Some two-word phrases just shout negativity. Earthquake damage. Dying coral. Widespread famine. Traffic accident. Plane crash. Teen suicide. Sulphur hexafluoride. Click here.

LEE FRENCH NOTE FROM ASHLAND
“Memo to myself: Make sure the garage door stays closed!”

BEAR, FOX

GARDEN ACTION

There is a lot of finchly activity here right now. House Finch and American Goldfinch numbers have been gradually increasing since early August when breeding seemed to stop and fledglings began to appear. Now we have over 20 American Goldfinch, maybe even twice that. A panicked cloud forms when they all take off at once into the treetops. There may be almost as many House Finches. The Lesser GF come in small groups or even pairs. I expect them all winter.

954 Ratcliff Drive SE, Marion, Oregon, US
Sep 22, 2022. 13 species

Wild Turkey  2
Eurasian Collared-Dove  1
Mourning Dove  1
Northern Flicker  1
Steller’s Jay  X
California Scrub-Jay  4
American Crow  X
Black-capped Chickadee  1
European Starling  2
Cedar Waxwing  80
House Finch  20
Lesser Goldfinch  5
American Goldfinch  30

Posted by: atowhee | September 20, 2022

EARTHLINGS WE ARE

We can imagine, maybe even hope, that most people will come to recognize our dependence on the many forms of life that share this planet. Where would we be without trees, carbonized ferns of eons ago, brewer’s yeast, microbes turning grape juice to wine, without lactic acid bacteria making yogurt, without leather or cotton or wool or silk or chickens or dogs? Life without mushrooms, without the bacteria and molds that produce cheeses, the goat or sheep or cow’s milk for such cheese, wheat, corn, rice, plantains, oranges, pecans, almonds, kiwi fruit, melons, potatoes? Let us all embrace our dependence on the other living parts of this tiny planet, and the get busy saving what we have not already destroyed.

I just recently listened to an audio version of Elizabeth Kolbert’s Under a White Sky. It looks at how we’ve changed the planet and its climate and how our modern cultures and agriculture and economies may have flourished in an unusually stable era of climate and now we set about making the kinds of extreme shifts that have led to previous life crises, extinctions, radical changes in life on Earth. Are we going to blunder on like self-destructive trilobites? Tone-deaf stegosaurus ignoring all the sirens and warning calls from nature and our fellow organisms?

Click here for look at Ukraine War and its relevance to the energy problems.

Click for survey of some of the issues of sea level along the US Atlantic Coast.

The sea level rise will have huge economic impact–will it happen before the global economy is so damaged that there is no will or way to stop the worsening of global warming? Click here for current suppositions about climate vs. profit. From the Pakistan floods to the Puerto Rico hurricane, how much longer will there be resources to try to repair? Are we past the days of re-building? Sure, billion$ will be $pent to $ave New York, maybe even Miami and Calais, but Mombasa? Calcutta? Algiers? Caracas? Can you imagine any national or international system that would try to save those billions of refugees? What of the religions and economic faith that hate birth control (and women’s rights) and insist on further over-population? My grandkids will witness a very disquieting time, should they survive.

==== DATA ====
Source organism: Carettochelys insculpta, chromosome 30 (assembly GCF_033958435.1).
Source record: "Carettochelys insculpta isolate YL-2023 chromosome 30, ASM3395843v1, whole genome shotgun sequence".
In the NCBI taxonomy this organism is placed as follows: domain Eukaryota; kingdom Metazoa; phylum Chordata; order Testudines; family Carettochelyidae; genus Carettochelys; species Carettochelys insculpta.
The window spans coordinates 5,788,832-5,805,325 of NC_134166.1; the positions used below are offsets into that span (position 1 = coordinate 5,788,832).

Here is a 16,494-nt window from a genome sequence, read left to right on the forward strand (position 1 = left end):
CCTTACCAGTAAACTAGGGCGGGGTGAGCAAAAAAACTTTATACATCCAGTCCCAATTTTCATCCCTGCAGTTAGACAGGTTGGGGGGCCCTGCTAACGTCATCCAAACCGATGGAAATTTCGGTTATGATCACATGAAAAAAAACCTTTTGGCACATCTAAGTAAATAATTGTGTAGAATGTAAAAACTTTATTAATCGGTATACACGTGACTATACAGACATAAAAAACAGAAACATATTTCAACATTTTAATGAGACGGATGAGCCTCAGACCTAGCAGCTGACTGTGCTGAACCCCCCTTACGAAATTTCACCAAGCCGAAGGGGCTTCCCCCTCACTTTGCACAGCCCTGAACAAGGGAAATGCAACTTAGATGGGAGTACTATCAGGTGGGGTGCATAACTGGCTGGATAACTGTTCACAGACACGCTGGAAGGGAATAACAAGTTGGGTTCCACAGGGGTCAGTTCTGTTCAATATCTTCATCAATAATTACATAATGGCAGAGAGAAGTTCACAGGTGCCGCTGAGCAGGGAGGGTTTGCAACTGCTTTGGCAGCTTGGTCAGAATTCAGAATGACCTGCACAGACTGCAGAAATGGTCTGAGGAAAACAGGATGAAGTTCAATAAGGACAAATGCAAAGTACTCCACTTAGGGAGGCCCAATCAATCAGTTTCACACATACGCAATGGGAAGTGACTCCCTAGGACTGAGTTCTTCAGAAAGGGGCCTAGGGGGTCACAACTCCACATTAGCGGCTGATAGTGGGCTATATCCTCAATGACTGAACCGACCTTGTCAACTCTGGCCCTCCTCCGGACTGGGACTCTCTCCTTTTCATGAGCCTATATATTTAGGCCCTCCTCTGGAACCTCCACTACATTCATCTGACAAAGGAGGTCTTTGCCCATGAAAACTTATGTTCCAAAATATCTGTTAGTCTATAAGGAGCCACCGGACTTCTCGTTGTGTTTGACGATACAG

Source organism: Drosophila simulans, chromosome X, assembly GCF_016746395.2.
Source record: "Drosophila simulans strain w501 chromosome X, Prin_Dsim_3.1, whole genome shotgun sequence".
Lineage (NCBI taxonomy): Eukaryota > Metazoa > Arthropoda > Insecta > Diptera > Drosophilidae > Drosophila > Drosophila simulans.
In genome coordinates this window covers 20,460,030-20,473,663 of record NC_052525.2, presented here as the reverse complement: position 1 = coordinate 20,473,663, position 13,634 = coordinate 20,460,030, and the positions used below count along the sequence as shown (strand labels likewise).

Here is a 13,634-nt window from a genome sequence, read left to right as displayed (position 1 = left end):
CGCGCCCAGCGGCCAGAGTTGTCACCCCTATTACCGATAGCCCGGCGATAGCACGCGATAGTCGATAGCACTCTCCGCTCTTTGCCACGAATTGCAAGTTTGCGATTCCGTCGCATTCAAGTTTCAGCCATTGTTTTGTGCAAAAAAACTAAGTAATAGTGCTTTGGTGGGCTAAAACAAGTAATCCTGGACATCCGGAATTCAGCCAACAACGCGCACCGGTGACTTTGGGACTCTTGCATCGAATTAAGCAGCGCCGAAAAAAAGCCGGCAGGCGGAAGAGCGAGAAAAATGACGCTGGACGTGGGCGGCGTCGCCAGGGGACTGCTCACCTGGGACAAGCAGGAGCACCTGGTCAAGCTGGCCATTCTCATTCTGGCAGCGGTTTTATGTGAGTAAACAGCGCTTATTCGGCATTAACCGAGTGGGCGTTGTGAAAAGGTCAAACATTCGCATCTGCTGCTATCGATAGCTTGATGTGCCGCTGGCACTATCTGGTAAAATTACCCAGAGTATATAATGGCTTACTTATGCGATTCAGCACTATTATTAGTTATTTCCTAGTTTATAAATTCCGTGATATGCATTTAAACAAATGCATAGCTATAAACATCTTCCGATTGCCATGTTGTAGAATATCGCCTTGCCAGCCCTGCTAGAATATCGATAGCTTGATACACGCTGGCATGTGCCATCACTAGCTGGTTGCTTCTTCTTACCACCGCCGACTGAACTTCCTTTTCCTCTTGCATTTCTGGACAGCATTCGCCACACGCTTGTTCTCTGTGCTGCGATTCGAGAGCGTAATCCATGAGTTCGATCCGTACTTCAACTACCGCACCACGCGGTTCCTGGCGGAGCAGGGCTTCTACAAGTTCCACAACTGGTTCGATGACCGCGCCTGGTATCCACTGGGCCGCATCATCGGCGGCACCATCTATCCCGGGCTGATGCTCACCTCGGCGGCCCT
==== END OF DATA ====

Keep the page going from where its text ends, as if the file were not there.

Posted by: atowhee | September 17, 2022

SAVING, PRESERVING, ACTING

“New York Times” has opinion on what our species can and should do about extinctions we are causing:

Humans have the ignominious distinction of being the only species to be individually responsible for a global extinction crisis, and because of that many believe we have a moral responsibility to protect species we have imperiled.
Javier Jaén
By Tim McDonnell
Because of the ravages of habitat destruction, climate change and other man-made threats, up to one million plant and animal species are at risk of extinction. To what lengths can, and should, humans — the species singularly responsible for the worst ecological crisis in 65 million years — go to rescue them from the brink?
Conservation is traditionally a game of protecting parcels of land, keeping people out of the physical spaces that other species need to thrive. But technological advances, and the mounting urgency of biodiversity loss, have inspired scientists to experiment with ever-more ambitious, far-fetched, hands-on and sometimes risky interventions. They include assisted reproduction, which is poised to make the last two remaining northern white rhinos on Earth — both females — a little less lonely by spring 2024. They include physically relocating individual animals, potentially into even closer proximity to people. And they include the controversial, cutting-edge biotechnology known as gene drive, which could be used to write the demise of invasive predators into their own DNA.
As conservation science accelerates, its practitioners are grappling with new ethical questions about how to use it. The history of the field is replete with examples of well-intentioned interventions that backfired, and there remains little international regulation of how biotechnology is deployed in the real world, leaving it up to individual governments, funding organizations and scientists themselves to pump the brakes.
As I write in my guest essay this week, the rest of us humans also need to re-examine our relationship with the ecosystems that sustain us, and set aside the outdated, artificial divide between nature and society. “You might argue there’s no such thing as a natural system anymore,” Brad Shaffer, a biologist who has argued in favor of using cities as “urban arks” for endangered species, told me.